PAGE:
I recently owned a beautiful keyring. Elegantly designed, it was a slim metal cylinder with one rounded end. The other end butted neatly to a small metal cube which had a circular hole through it, above which the keyring attached. The cylinder could be unscrewed – a piece of precision engineering, with a nice weight and action to it – to reveal the spiral shaft of a corkscrew, the cylinder then sliding into the hole in the cube to become the crosspiece. It was sleek, but underused. In the two years I had it attached to my keys, alongside a bottle opener that has accompanied me for a decade, it served its hidden purpose only a handful of times.
In honesty, I had forgotten there was a corkscrew on my keyring, because I used it as a keyring more than as a means of removing the stops from wine bottles. I was only reminded of the fact in the same instance that I ceased to own it, in the moments when Bristol’s airport security identified and confiscated it.
In truth, it was a civil and almost pleasant interaction, as a female agent (surname Ilyas, if any journalists want to verify this account) checked whether she could return it to me. With only hand luggage, I would have to surrender the item. I could, she said, collect it on my return. I needed to point out that this was me returning, flying home to Glasgow after a weekend away. They could retain and post it to me, she advised, and in a decision I now regret I declined. They wanted to charge me shipping and a handling fee of six pounds, and I hastily reasoned that it would cost almost as much to just buy a replacement.
It is a shame that Glasgow’s security staff were not as vigilant. If they had clocked the offending object, I would have left it in their possession until my return. At a push, the person who dropped me off at the airport could have come back and taken it away for safekeeping. Glasgow Airport, however, home of a famously-thwarted terrorist attack almost exactly eight years ago, also allowed me to board my flight without once checking my passport.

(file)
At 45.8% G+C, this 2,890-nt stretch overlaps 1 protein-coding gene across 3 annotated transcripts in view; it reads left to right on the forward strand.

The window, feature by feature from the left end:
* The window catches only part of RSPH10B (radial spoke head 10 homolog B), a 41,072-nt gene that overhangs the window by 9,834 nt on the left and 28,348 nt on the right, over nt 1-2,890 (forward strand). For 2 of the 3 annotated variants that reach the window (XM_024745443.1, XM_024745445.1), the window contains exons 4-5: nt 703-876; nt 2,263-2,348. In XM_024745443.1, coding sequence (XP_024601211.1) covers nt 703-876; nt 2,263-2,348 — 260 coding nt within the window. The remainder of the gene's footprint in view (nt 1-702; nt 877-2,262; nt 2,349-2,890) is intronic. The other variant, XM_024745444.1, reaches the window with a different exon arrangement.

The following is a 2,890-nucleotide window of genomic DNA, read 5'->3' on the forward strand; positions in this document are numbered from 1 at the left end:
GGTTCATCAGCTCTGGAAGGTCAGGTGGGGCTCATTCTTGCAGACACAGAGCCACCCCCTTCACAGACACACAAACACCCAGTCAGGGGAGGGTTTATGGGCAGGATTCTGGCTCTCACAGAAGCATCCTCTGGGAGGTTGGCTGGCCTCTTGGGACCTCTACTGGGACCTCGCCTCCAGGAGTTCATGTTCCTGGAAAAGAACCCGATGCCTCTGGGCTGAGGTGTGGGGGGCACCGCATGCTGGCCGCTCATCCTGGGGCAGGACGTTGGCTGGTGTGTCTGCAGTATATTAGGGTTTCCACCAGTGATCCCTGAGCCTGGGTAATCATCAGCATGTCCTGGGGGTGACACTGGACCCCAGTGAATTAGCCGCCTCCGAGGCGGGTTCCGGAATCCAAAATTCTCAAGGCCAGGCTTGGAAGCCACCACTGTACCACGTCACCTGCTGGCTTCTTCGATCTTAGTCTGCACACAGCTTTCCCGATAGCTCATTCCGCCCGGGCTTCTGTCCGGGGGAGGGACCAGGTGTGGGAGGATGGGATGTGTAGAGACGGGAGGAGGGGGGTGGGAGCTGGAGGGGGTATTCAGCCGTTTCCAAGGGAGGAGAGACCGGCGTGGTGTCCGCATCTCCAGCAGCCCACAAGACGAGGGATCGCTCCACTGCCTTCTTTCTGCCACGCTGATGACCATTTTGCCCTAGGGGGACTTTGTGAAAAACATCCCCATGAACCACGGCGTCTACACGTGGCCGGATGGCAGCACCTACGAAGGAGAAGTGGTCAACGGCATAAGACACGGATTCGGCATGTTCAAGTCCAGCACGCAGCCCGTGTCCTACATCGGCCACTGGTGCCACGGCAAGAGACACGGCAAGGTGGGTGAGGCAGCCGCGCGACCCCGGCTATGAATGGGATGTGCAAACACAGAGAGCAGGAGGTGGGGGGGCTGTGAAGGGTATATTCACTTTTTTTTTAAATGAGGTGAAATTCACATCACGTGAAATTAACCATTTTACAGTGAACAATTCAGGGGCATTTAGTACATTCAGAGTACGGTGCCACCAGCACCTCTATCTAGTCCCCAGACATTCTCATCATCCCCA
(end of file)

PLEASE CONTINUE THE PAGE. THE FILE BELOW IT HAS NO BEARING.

Permit me to repeat that. At Glasgow Airport, on Friday 3rd July 2015, I was able to effortlessly board my flight without having my identification checked and while – it transpires – carrying a restricted item.
How did I manage it? By checking in online, with no hold luggage to deposit at the desk. I took my hand luggage straight to security and merely scanned my boarding pass to gain access. At the departure gate, an airline representative again scanned my boarding pass, but without asking for or looking at my passport. On the plane, I was able to just walk in and take my seat.
I am certain that interested parties with the relevant clearance will be able to confirm this by studying the CCTV footage which must surely exist.
It says very little about the “security” measures implemented in airports, suggesting they are for show – and rely on sheer luck – as much as they depend upon intelligence and scrutiny. That keyring has flown on my person three times from Glasgow, once from Berlin, and once from Bristol. It was noticed ahead of the sixth flight it was bound for.
My carrying it on all occasions was purely an oversight, with no criminal intent. The realisation, combined with this complete failure to verify my identity – on the parts of both airport and airline – does not exactly instil confidence.
I can accept that a partly-concealed corkscrew will go unnoticed for a while. With the advancement of technology and the increases in legislation and prohibition, it is important that airports do not forget the basic age-old check of looking at passports. It should not be possible to board a plane using only a home-printed piece of paper.